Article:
The life of Mother Caroline Friess, the American foundress of the School Sisters of Notre Dame began in an unusual family. Explore her family of origins in four vignettes that offer insight into her childhood and youth. Facilitator directions are available for this segment.
How did this young immigrant woman learn to live in 19th century America? What made her such a force in establishing the parochial school system? How did she deal with political and ecclesiastical challenges? Reflect on noted historian, Anne Butler's essay describing Mother Caroline's interaction with the critical issues of her culture. Mother Caroline's citizenship papers are also available.
For a woman, traveling in 19th century America demanded courage. Take a journey with Mother Caroline through her experience of a steamboat explosion on the Mississippi.
Mother Theresa Gerhardinger, the original foundress of the School Sisters of Notre Dame, died in 1879. She was succeeded by Mother Margaret of Cortona Wiedmann. Excerpts of unpublished letters from Mother Margaret to Mother Caroline describe the bonds of affection and loyalty that united these two "mothers" of the School Sisters of Notre Dame. They held the congregation together in the years following the death of Mother Theresa. Explore this relationship as narrated by Margaret to Caroline.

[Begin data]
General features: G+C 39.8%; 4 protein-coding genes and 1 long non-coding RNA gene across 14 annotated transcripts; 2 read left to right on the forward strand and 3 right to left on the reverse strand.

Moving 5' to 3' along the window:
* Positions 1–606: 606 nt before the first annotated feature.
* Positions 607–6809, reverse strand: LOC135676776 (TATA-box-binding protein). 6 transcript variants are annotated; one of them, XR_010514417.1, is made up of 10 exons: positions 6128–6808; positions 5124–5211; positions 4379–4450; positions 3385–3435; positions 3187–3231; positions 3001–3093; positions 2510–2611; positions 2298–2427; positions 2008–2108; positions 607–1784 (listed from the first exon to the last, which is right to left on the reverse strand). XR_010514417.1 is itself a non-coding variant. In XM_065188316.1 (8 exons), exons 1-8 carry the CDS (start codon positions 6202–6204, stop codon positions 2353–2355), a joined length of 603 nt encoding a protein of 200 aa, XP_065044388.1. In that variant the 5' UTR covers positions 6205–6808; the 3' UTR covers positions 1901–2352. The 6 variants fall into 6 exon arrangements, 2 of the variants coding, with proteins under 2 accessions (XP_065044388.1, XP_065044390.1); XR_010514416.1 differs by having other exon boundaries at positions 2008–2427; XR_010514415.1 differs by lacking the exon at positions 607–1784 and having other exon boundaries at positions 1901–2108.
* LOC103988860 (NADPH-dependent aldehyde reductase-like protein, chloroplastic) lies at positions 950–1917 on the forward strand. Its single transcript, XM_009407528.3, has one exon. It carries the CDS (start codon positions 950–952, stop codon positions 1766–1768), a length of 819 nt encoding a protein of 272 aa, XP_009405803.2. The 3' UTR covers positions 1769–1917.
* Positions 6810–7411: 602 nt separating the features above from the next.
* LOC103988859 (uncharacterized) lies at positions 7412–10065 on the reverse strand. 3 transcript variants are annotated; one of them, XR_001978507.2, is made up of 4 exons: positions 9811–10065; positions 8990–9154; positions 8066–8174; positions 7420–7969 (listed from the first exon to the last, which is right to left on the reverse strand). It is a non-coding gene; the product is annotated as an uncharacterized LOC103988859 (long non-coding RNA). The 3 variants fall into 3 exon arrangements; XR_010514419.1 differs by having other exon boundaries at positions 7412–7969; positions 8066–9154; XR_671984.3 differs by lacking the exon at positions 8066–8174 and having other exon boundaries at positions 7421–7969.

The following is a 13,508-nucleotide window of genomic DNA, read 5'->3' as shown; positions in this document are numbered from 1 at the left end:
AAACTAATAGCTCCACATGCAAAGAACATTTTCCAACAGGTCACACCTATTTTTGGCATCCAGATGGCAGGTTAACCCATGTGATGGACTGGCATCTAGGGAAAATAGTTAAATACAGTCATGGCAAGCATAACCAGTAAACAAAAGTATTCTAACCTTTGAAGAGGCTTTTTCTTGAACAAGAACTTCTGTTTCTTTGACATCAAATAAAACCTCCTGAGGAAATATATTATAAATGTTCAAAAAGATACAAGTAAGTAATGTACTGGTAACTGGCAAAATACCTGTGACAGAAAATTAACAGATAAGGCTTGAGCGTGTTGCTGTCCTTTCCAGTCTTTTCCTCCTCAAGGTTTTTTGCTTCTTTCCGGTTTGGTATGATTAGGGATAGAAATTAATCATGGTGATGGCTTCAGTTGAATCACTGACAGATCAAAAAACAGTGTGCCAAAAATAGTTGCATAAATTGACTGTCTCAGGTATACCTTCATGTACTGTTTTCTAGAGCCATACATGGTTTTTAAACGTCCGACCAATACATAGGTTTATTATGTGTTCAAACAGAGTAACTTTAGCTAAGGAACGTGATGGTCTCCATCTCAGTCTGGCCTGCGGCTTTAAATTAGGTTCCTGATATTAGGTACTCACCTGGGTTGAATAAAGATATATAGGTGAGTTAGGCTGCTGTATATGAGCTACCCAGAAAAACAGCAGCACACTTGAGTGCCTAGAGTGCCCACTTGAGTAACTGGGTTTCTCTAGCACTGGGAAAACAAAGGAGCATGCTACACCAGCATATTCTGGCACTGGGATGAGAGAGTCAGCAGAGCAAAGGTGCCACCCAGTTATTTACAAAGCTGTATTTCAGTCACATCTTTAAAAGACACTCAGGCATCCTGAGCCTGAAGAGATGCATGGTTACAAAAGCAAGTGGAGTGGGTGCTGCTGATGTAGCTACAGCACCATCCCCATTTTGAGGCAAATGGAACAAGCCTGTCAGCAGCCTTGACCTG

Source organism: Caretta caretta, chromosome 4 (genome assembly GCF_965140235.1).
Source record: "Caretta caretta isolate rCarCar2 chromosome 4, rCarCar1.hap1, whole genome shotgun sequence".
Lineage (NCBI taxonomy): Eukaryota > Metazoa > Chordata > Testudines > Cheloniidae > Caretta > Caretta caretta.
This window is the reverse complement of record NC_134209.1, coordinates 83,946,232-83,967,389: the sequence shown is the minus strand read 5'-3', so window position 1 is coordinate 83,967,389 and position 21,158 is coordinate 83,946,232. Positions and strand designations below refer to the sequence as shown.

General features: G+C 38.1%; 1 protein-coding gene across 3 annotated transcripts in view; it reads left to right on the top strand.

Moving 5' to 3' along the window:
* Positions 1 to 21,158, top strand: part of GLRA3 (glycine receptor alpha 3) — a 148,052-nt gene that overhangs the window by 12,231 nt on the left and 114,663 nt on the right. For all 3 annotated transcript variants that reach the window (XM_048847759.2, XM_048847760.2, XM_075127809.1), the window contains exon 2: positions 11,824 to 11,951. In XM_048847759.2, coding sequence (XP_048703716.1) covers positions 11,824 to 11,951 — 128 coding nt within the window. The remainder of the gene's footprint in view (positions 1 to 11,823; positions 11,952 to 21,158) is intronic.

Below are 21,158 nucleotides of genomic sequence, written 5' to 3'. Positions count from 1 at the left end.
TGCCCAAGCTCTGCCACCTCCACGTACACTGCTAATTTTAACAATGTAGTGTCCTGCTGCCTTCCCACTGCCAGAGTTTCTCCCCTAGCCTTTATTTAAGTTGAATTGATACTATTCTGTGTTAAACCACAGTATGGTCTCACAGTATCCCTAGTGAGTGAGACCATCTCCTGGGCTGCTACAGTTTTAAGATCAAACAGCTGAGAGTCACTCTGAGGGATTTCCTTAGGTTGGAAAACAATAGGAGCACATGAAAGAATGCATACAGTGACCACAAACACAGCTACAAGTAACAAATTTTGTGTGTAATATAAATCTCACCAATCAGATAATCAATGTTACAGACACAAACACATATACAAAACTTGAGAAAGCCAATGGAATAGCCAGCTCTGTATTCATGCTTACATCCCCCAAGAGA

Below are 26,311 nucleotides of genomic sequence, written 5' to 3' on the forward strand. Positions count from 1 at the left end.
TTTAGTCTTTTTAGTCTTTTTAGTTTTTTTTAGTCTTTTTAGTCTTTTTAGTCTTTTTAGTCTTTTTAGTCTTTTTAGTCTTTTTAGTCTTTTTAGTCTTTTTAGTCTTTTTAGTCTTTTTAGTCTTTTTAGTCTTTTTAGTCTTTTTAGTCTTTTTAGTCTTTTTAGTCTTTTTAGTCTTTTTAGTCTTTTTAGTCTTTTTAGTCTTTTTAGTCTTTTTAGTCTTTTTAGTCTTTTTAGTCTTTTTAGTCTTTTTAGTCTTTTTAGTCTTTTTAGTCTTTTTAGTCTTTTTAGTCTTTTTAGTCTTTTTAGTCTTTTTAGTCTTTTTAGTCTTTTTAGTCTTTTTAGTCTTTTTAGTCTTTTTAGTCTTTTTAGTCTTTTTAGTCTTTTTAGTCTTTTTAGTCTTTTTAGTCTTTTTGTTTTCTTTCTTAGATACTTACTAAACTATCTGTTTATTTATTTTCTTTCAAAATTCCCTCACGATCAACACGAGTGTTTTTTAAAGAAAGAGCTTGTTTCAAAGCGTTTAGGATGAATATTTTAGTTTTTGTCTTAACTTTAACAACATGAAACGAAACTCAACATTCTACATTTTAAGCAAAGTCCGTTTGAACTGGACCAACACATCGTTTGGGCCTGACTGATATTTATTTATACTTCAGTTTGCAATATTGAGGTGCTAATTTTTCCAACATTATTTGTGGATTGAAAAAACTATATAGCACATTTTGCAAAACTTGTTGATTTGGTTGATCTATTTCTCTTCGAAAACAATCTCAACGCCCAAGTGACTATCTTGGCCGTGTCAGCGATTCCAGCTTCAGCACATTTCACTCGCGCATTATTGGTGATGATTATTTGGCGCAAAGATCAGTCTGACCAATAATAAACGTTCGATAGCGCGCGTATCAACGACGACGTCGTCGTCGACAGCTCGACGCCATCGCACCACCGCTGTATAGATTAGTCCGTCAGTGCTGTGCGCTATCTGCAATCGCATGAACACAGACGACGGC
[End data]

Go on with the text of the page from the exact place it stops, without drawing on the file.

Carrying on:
More than 35 years ago the author interviewed S. Geresine Leffert, SSND, who had been received into the congregation by Mother Caroline. She was born in Logansport, IN, November 2, 1870, entered the congregation in Milwaukee on August 28, 1887, and died in St. Louis, December 29, 1970. Imagine a 96 year old School Sister of Notre Dame recalling her conversations with Mother Caroline.
Photos of Mother Caroline have had a mysterious history in the congregation. Review with S. Marjorie Myers, SSND, some images of this woman and meet "The Real Mother Caroline."